Occupy Portland Protesters Face Camp Closures

Several hundred protesters, some wearing goggles and gas masks, marched past authorities downtown Sunday, hours after riot police forced Occupy Portland demonstrators out of two encampments in parks.

About 3,000 people gathered in the streets around the parks as the 12:01am Sunday deadline to leave the parks - demanded by Portland Mayor Sam Adams - approached. Photo: Matt Lawrence/Flickr

Up to 1,000 protesters remained near fenced-off parks which the mayor had given demonstrators a deadline of Sunday morning to leave. About 15 demonstrators were reported to have been arrested.

Police moved in shortly before noon and drove protesters into the street after dozens remained in the camp in defiance city officials.

Mayor Sam Adams had ordered that the camp shut down Saturday at midnight, citing unhealthy conditions and the encampment’s attraction of drug users and thieves.

After the police raid, the number of demonstrators swelled throughout the afternoon. By early evening, dozens of officers brandishing nightsticks stood shoulder to shoulder to hold the protesters back. Authorities retreated and protesters broke the standoff by marching through the streets.

Demonstrators chanted “We are a peaceful protest,” “I don’t see no riot here, take off your riot gear” and “The whole world is watching”. The confrontation was generally peaceful, witnesses said.

Police Chief Mike Reese told KGW-TV it had been his plan to take the parks in a peaceful manner. “Our officers have performed exceptionally well,” he said.

The mayor of Portland, Sam Adams, had ordered the camp to be shut down on the grounds that “crime, especially reported assaults, has increased in the area around the camps”.

On Sunday, the mayor defended his order to clear the park, saying it was his job to enforce the law and keep the peace. “This is not a game,” Mr Adams said.

Choya Adkison, 30, said police moved in after giving demonstrators a false sense of calm. They thought they had time to rest, relax and regroup, she said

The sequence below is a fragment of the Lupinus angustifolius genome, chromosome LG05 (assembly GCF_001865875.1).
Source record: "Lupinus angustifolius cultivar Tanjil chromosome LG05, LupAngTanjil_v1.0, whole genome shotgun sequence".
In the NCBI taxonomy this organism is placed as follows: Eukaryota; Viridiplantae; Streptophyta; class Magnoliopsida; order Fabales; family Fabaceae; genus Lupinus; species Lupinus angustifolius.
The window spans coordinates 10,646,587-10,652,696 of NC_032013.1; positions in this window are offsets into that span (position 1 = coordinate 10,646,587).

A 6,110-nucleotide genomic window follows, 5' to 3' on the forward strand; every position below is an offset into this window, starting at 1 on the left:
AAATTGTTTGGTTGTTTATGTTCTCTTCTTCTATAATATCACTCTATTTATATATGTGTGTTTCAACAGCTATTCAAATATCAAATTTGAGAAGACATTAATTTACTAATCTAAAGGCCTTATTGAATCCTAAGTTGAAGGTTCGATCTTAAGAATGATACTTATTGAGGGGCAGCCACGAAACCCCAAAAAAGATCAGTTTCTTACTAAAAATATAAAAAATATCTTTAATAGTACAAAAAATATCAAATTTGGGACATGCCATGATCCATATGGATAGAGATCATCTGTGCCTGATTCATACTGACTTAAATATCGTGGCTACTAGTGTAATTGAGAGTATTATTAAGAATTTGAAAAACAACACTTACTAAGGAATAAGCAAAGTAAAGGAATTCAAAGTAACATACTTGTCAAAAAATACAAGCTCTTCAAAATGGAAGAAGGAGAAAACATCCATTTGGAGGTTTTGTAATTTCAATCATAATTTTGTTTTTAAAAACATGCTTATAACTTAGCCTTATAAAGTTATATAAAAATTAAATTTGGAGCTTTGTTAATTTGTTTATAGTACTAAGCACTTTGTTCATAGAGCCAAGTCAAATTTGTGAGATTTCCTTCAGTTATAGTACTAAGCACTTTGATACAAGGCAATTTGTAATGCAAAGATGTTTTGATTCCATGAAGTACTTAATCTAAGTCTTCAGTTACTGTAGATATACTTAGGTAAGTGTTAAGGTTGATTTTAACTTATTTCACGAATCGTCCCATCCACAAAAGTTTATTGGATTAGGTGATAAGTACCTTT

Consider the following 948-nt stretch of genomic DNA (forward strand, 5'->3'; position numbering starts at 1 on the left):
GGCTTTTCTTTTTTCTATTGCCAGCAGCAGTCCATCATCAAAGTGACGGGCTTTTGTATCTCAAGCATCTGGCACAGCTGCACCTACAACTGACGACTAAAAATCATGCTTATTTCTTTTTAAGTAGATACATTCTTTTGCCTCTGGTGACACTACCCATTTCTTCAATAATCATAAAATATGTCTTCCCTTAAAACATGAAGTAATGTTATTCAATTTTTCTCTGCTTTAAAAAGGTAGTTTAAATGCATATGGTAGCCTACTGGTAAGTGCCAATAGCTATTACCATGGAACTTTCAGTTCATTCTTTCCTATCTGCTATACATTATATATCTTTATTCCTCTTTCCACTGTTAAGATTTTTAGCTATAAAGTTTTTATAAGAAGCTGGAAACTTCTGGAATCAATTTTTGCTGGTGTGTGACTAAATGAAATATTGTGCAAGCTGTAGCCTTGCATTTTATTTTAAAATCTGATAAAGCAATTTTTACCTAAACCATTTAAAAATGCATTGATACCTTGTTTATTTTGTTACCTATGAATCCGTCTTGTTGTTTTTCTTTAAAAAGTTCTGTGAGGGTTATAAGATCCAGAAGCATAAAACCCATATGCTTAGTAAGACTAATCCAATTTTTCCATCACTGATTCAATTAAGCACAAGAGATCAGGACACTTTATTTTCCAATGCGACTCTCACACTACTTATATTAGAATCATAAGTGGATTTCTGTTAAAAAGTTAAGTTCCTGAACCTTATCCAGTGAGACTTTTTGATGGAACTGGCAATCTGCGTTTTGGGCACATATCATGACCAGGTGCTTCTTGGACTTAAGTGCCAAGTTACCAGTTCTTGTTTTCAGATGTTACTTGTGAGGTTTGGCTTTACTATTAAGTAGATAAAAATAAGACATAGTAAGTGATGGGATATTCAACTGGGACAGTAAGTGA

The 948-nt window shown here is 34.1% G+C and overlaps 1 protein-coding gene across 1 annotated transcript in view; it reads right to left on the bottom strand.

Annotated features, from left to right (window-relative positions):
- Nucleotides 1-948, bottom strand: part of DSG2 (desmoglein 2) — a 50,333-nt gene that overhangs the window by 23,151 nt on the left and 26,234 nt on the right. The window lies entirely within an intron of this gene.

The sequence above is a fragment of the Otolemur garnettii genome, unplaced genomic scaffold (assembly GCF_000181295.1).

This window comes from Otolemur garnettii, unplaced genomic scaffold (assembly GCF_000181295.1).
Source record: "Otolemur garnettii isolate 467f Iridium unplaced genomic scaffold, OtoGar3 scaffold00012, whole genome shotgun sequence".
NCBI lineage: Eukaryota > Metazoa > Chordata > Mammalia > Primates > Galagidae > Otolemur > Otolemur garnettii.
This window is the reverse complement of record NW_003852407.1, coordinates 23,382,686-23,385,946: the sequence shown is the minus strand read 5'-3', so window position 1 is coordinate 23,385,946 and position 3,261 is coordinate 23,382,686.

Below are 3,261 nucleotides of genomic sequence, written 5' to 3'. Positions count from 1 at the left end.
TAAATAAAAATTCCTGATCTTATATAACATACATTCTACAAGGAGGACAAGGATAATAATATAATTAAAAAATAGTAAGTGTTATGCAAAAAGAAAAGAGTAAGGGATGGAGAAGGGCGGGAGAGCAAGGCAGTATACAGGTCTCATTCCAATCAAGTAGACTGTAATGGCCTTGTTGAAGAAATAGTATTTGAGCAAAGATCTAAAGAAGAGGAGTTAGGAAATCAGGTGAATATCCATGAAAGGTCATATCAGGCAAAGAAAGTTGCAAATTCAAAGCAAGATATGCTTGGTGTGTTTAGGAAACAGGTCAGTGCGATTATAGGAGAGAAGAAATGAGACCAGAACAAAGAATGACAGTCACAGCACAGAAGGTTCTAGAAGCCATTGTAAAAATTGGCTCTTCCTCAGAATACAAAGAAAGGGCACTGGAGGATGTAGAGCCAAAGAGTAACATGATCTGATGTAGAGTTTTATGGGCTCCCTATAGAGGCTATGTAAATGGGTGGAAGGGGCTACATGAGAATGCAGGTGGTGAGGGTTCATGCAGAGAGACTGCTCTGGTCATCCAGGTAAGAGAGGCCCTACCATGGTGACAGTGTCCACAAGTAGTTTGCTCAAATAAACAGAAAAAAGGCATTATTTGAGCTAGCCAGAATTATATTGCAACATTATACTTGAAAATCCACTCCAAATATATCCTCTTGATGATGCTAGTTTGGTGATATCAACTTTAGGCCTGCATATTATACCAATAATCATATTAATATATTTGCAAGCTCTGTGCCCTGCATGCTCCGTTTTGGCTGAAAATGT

“Camp was completely vulnerable, completely defenseless” when police moved in, she said. “I’m disappointed that they created a sense of trust by walking away and then completely trampled it.”

On Sunday at an impromptu news conference, the mayor defended his order to clear the park, saying it is his job to enforce the law and keep the peace. “This is not a game,” Adams said.

Officials said that one officer suffered minor injuries when he was hit by some kind of projectile in the leg. Police had prepared for a possible clash, warning that dozens of anarchists may be planning a confrontation with authorities.

Officers seized pieces of cement blocks Friday, saying they were told some demonstrators had plans to use them as weapons against police. They said they believe some demonstrators were building shields and trying to collect gas masks.

Police also seized incendiary devices, gas masks and marijuana on Sunday after stopping three men for speeding on Interstate 5 south of Portland.

The men told police they had left Occupy Portland an hour earlier and were carrying the equipment in anticipation of a confrontation with authorities, the Marion County Sheriff’s Office said.

Police also moved in to evict protesters camping in the cities of Denver, Colorado and Salt Lake City, Utah, on Saturday.

In Denver, authorities forced protesters to leave a downtown encampment and arrested four people for interfering with officers who removed illegally pitched tents, said police spokesman Sonny Jackson.

In Salt Lake City, police arrested 19 people Saturday when protesters refused to leave a park a day after a man as found dead inside his tent at the encampment. The arrests came after police moved into the park early in the evening where protesters had been ordered to leave by the end of the day. About 150 people had been living in the camp there for weeks.

On Friday, a 42-year-old man was found dead inside his tent at an Occupy Salt Lake City protest in Utah. Officials believe he died from a combination of drugs and carbon monoxide poisoning.

Occupy Wall Street is in its second month of protest against corporate greed and economic inequality. [via Huff Post, BBC and Los Angeles Times]

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